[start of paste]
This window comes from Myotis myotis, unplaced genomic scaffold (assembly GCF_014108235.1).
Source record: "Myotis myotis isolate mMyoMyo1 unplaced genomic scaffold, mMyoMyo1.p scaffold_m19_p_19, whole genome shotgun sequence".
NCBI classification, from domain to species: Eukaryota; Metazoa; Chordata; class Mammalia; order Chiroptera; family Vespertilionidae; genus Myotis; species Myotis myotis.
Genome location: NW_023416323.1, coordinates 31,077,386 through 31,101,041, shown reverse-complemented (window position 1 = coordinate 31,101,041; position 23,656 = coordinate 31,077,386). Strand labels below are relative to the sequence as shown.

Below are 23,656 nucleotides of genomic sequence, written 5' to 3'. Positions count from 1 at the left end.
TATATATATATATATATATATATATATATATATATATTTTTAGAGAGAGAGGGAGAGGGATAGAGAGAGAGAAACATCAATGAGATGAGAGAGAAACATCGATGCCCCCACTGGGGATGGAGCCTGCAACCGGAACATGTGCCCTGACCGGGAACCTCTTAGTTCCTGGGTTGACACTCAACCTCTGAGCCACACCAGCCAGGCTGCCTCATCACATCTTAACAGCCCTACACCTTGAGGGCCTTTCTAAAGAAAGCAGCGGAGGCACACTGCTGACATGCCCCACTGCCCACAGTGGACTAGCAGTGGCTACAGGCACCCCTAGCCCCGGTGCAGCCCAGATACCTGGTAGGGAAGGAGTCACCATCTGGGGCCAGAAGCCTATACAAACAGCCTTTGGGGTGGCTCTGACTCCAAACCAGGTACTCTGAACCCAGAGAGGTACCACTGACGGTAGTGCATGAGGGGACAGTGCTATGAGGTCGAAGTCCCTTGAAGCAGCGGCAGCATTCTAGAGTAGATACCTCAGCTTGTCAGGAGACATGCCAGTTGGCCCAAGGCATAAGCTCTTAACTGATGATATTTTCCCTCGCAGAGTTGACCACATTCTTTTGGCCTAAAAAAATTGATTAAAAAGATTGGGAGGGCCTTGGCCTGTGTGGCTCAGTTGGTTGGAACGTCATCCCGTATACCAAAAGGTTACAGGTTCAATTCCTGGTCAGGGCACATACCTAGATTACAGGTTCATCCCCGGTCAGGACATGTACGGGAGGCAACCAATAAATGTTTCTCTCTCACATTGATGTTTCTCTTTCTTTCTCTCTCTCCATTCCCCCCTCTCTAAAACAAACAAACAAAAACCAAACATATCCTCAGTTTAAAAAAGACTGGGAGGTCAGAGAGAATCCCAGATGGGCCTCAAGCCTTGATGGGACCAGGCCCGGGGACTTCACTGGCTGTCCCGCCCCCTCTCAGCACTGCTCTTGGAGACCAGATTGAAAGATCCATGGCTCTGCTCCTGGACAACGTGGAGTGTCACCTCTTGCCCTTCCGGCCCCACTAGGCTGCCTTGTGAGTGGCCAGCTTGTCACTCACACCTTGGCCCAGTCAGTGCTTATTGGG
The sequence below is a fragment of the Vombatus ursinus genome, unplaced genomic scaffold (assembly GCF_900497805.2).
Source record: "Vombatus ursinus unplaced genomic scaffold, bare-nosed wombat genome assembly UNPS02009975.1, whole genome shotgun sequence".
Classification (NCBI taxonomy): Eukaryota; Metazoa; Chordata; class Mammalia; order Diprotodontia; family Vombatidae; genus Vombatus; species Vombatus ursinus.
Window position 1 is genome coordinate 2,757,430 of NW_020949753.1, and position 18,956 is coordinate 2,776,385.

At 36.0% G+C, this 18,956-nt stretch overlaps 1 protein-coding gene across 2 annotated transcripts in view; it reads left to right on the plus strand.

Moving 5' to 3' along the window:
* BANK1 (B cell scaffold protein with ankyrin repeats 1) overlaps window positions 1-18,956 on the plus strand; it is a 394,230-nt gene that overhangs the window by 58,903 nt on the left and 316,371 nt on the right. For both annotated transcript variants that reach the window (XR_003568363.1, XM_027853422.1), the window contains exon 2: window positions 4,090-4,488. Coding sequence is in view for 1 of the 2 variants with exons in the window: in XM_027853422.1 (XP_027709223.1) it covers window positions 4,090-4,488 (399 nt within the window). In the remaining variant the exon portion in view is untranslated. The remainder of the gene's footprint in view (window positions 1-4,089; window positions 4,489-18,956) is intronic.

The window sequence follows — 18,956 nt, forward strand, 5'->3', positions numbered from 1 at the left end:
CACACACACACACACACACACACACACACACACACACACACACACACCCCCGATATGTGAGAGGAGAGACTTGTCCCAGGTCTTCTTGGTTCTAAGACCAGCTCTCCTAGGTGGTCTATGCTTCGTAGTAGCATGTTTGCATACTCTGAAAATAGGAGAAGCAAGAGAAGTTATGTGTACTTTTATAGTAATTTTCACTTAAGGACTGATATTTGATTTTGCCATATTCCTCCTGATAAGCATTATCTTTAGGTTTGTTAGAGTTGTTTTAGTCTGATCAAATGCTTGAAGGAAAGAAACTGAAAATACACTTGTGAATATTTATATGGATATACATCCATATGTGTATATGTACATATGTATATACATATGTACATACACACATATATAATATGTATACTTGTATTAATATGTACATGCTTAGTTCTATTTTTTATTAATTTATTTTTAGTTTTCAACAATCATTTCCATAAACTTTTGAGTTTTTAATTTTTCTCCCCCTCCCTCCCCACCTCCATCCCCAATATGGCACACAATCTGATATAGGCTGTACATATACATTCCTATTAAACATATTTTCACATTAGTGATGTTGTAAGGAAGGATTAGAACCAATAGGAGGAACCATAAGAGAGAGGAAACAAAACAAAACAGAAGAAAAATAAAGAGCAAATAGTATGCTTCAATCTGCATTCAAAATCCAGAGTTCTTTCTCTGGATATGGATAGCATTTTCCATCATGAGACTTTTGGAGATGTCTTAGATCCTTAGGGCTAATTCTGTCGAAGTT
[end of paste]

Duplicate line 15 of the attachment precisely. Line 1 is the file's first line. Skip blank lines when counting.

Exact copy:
CACACACACACACACACACACACACACACACACACACACACACACACCCCCGATATGTGAGAGGAGAGACTTGTCCCAGGTCTTCTTGGTTCTAAGACCAGCTCTCCTAGGTGGTCTATGCTTCGTAGTAGCATGTTTGCATACTCTGAAAATAGGAGAAGCAAGAGAAGTTATGTGTACTTTTATAGTAATTTTCACTTAAGGACTGATATTTGATTTTGCCATATTCCTCCTGATAAGCATTATCTTTAGGTTTGTTAGAGTTGTTTTAGTCTGATCAAATGCTTGAAGGAAAGAAACTGAAAATACACTTGTGAATATTTATATGGATATACATCCATATGTGTATATGTACATATGTATATACATATGTACATACACACATATATAATATGTATACTTGTATTAATATGTACATGCTTAGTTCTATTTTTTATTAATTTATTTTTAGTTTTCAACAATCATTTCCATAAACTTTTGAGTTTTTAATTTTTCTCCCCCTCCCTCCCCACCTCCATCCCCAATATGGCACACAATCTGATATAGGCTGTACATATACATTCCTATTAAACATATTTTCACATTAGTGATGTTGTAAGGAAGGATTAGAACCAATAGGAGGAACCATAAGAGAGAGGAAACAAAACAAAACAGAAGAAAAATAAAGAGCAAATAGTATGCTTCAATCTGCATTCAAAATCCAGAGTTCTTTCTCTGGATATGGATAGCATTTTCCATCATGAGACTTTTGGAGATGTCTTAGATCCTTAGGGCTAATTCTGTCGAAGTT